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Scientists More Certain Than Ever on Climate Change, Report Says

Image: Calved icebergs from the nearby Twin Glaciers float on the water

Calved icebergs from the nearby Twin Glaciers are seen floating on the water on July 30, 2013 in Qaqortoq, Greenland. Joe Raedle / Getty Images file

Experts are more certain than ever that human activity is changing the global climate, even though they don't fully understand every detail of the climate system, according to a new report released Wednesday by two of the world's leading scientific bodies.

The document from the U.S. National Academy of Sciences and the United Kingdom's Royal Society aims to move the climate change debate beyond humans' role in global warming to a discussion of how to limit the impacts on society.

"Climate change is happening. We see it in temperature, we see it in the melting ice, and we see it in sea-level rise," Inez Fung, an atmospheric scientist at the University of California at Berkeley and a co-lead author of the report, told NBC News. The changes are due to rising atmospheric concentrations of carbon dioxide with a chemical signature from the burning of fossil fuels, she added.

The report, "Climate Change: Evidence and Causes," is written in simple language and filled with pictures and graphs to illustrate why scientists are certain human activity is causing the climate to change.

Clear evidence and uncertainty

Concentrations of carbon dioxide, the document notes, increased by 40 percent between 1880 and 2012 and are now higher than at any time in at least 800,000 years. As a result, global temperatures are 1.4 degrees Fahrenheit warmer than in 1900, Arctic sea ice is shrinking, sea levels are 8 inches higher, ocean acidity is on the rise, and the geographical ranges of many plants and animals are shifting.

"The evidence is clear," reads the report. "However, due to the nature of science, not every single detail is ever totally settled or completely certain. Nor has every pertinent question yet been answered."

Key areas of uncertainty highlighted in the report include the cause of the recent slowdown in warming, known as the hiatus; estimates of how much warming can be expected in the future; the connections between climate change and extreme weather events such as the frequency and intensity of hurricanes, droughts, and floods; and the role of clouds.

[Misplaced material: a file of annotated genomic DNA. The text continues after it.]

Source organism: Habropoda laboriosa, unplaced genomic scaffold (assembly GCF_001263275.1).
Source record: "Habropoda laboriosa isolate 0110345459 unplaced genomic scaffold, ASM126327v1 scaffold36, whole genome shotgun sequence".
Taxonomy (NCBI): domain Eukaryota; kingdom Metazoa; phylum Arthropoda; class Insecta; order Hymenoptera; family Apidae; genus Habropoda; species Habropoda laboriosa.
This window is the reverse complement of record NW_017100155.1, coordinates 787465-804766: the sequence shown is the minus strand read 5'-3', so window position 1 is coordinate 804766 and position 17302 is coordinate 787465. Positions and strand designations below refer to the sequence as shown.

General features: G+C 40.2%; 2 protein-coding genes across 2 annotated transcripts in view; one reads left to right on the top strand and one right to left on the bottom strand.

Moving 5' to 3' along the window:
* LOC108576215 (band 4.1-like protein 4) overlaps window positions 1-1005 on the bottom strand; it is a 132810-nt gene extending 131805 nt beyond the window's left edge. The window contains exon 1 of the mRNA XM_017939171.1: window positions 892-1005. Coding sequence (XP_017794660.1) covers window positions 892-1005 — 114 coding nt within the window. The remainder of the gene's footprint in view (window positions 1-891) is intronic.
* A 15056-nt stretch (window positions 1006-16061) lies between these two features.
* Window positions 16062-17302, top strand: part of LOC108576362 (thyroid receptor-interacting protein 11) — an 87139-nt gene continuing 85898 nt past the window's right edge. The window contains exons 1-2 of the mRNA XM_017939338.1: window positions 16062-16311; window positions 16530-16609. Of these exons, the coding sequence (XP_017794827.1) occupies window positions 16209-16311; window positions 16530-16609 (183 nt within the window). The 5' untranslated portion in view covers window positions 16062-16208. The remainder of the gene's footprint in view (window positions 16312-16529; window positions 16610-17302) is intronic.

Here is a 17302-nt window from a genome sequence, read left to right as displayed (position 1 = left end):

The bulk of the document is a 20-part series of answers to questions that range from the basic "Is the climate warming?" – Answer: Yes – to the thornier "Does the recent slowdown of warming mean that climate change is no longer happening?" – Answer: No, blame the slowdown on interactions between the ocean and atmosphere, quiet solar activity and an increase in sunlight reflecting particles.

'Ho-hum' but necessary

Outside experts asked to comment on the report noted that it lacks new information, but neatly packages mainstream climate science for a general audience. "Ultimately, [it is] rather ho-hum, and pretty redundant to everything else that is out there," Roger Pielke Jr., a climate policy analyst and professor of environmental studies at the University of Colorado at Boulder, told NBC News in an email.

Ho-hummery aside, the National Academy of Sciences and Royal Society were compelled to make a statement, according to Michael Mann, a climate scientist at Pennsylvania State University in University Park. "Sadly, in today's political environment, where climate change denial is pervasive at our highest levels of government, it seems that the message is not being heard," he told NBC News via email.

In fact, from Mann's perspective, the report is too conservative. For example, he said, it fails to acknowledge that climate models often underestimate the rate of change. "This is clearly true with respect to Arctic sea ice, where the precipitous decline seen in the observations over the past several decades is way beyond where the models generally conclude we should be," he said.

Which option do we choose?

To move the debate forward on how to respond to climate change, the document describes available options, ranging from doing nothing and accepting the "losses, damage and suffering that arise," to a change in energy production and usage to limit greenhouse gas emissions or "geoengineering" of the climate to counteract some of the changes.

Which option — or portfolio of options — society ultimately chooses is up for debate. What's important for the scientific academies is that the debate occurs. Even as the scientific process evolves and raises new questions about climate change, the evidence is clear that human activity is forcing the climate to change, according to the report.

"Uncertainty," Fung said, "does not challenge my certainty about the fact the planet will warm."